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One-Off Mode

One-off shape creation in Omnigraffle


When a mode is turned on, perform the operation once. Then switch back automatically into the default or previous mode.

Use when:

In the editor you build, users don't normally repeat or iterate over certain operations, such as object creation. Usually, a user performs the operation only once, and then he immediately wants to do something else, like manipulate the object he just created.


Users will find it annoying to switch into a mode, do one little thing, and then explicitly switch out of that mode again. Doing so often involves clicking on small "hit targets" in palette windows far away from the working canvas, which takes up time and energy. Too much "clickiness" in an interface is a known irritant.

Instead, the interface should do that which makes the user's job easier, even if it's not easy to program, or isn't consistent across all the palette items. Several builder programs use one-off modes, so your users will likely be familiar with the idea.

Also, modes are tricky. A user can forget which mode is currently active in a program, and take actions that have unintended consequences. When using one-off modes, that's less likely; the user can't get "stuck" in that mode.


The hardest part of implementing One-Off Mode is deciding which operations ought to use it. Object creation typically uses it. Zooming, lassoing, paint strokes (despite being "objects" in the programming sense) typically don't. Find out which graphical editors your users are most familiar with, and see what those editors do.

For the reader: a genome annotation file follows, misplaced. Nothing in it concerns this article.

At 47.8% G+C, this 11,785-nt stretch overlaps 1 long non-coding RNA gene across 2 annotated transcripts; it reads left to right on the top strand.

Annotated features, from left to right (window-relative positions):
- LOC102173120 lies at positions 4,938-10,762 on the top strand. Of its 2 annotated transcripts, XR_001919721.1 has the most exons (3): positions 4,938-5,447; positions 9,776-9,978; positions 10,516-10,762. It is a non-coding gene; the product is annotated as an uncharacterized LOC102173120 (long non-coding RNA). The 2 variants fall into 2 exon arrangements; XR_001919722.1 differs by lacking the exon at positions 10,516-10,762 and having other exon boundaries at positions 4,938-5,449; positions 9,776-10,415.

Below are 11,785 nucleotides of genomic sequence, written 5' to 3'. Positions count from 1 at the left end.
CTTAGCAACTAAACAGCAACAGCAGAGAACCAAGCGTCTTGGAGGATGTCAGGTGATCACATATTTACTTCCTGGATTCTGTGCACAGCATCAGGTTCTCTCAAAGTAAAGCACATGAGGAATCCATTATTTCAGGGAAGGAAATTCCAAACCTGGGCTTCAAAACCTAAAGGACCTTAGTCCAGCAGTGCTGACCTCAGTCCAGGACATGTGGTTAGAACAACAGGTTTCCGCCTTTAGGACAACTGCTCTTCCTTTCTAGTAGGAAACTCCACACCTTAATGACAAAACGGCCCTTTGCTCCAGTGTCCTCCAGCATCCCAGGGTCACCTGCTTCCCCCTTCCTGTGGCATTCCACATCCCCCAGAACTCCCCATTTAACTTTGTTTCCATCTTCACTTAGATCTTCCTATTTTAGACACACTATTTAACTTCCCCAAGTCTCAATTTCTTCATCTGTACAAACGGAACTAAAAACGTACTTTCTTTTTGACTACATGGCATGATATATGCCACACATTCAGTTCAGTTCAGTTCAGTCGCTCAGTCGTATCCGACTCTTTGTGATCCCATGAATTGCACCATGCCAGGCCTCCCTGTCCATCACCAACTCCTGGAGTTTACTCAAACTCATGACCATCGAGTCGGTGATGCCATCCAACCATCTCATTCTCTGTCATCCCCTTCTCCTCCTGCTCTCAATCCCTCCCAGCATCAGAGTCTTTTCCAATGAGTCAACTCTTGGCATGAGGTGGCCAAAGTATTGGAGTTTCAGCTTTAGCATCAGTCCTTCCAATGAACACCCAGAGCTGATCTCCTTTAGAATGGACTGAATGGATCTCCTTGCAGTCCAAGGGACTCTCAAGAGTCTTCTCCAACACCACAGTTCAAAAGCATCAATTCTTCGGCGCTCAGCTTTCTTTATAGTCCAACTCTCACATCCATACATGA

This is a design decision best made when you really know your users' work habits. If they do want to create several similar objects in a row, then having to go to the palette to start each individual object will irritate them.

Many applications that use a one-off mode have a "secret" version of the mode that allows multiple operations (thus behaving like a regular mode). You can often invoke it by holding down a key, like Shift, while clicking the mode's button, but it varies across applications.


An example walkthrough might clarify this concept. Consider a drawing tool in which mouse-clicking on the canvas normally selects objects underneath the mouse pointer.

  1. The user clicks the "Create rectangle" button on a palette. The UI goes into a special creation mode, indicated by a rectangle cursor. Now clicking on the canvas will place the object and not select anything.
  2. The user clicks down on the canvas, to place the upper-left corner.
  3. The user moves the mouse and releases the button to place the lower-right corner.
  4. The UI, having noted the click-drag-release and created the rectangle, leaves the rectangle-creation mode and goes back to the default mode, in which clicking means selection.
  5. The user is now free to select objects, move them, and resize them without having to go back to the palette to change modes.